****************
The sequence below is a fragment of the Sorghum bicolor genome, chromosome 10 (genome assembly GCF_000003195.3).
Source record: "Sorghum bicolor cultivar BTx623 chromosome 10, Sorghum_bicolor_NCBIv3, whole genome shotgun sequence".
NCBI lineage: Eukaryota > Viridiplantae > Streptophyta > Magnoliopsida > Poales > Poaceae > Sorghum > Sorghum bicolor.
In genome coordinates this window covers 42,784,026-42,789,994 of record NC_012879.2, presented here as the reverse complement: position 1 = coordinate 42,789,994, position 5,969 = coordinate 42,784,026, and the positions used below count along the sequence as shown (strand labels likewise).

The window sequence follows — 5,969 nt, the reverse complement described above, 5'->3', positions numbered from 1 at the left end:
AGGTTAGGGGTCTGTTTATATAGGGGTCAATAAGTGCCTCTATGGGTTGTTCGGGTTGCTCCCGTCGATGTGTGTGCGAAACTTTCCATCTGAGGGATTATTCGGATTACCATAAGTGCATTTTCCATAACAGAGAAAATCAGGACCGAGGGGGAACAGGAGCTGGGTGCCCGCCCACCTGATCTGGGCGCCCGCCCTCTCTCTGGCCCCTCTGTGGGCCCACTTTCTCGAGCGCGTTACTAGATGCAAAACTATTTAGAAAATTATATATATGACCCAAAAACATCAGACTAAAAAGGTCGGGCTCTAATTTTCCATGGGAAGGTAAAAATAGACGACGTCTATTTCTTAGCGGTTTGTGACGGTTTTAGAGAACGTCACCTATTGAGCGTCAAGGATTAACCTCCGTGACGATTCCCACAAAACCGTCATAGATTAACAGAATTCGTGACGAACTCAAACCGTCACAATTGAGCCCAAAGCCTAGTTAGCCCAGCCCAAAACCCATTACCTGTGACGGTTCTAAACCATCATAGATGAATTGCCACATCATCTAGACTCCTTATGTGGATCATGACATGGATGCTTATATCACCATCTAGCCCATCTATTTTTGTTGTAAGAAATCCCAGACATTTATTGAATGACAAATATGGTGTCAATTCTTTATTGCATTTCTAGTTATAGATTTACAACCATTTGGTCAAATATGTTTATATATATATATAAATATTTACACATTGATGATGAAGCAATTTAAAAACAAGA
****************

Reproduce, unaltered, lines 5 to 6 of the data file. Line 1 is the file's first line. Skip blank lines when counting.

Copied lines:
The window sequence follows — 5,969 nt, the reverse complement described above, 5'->3', positions numbered from 1 at the left end:
AGGTTAGGGGTCTGTTTATATAGGGGTCAATAAGTGCCTCTATGGGTTGTTCGGGTTGCTCCCGTCGATGTGTGTGCGAAACTTTCCATCTGAGGGATTATTCGGATTACCATAAGTGCATTTTCCATAACAGAGAAAATCAGGACCGAGGGGGAACAGGAGCTGGGTGCCCGCCCACCTGATCTGGGCGCCCGCCCTCTCTCTGGCCCCTCTGTGGGCCCACTTTCTCGAGCGCGTTACTAGATGCAAAACTATTTAGAAAATTATATATATGACCCAAAAACATCAGACTAAAAAGGTCGGGCTCTAATTTTCCATGGGAAGGTAAAAATAGACGACGTCTATTTCTTAGCGGTTTGTGACGGTTTTAGAGAACGTCACCTATTGAGCGTCAAGGATTAACCTCCGTGACGATTCCCACAAAACCGTCATAGATTAACAGAATTCGTGACGAACTCAAACCGTCACAATTGAGCCCAAAGCCTAGTTAGCCCAGCCCAAAACCCATTACCTGTGACGGTTCTAAACCATCATAGATGAATTGCCACATCATCTAGACTCCTTATGTGGATCATGACATGGATGCTTATATCACCATCTAGCCCATCTATTTTTGTTGTAAGAAATCCCAGACATTTATTGAATGACAAATATGGTGTCAATTCTTTATTGCATTTCTAGTTATAGATTTACAACCATTTGGTCAAATATGTTTATATATATATATAAATATTTACACATTGATGATGAAGCAATTTAAAAACAAGA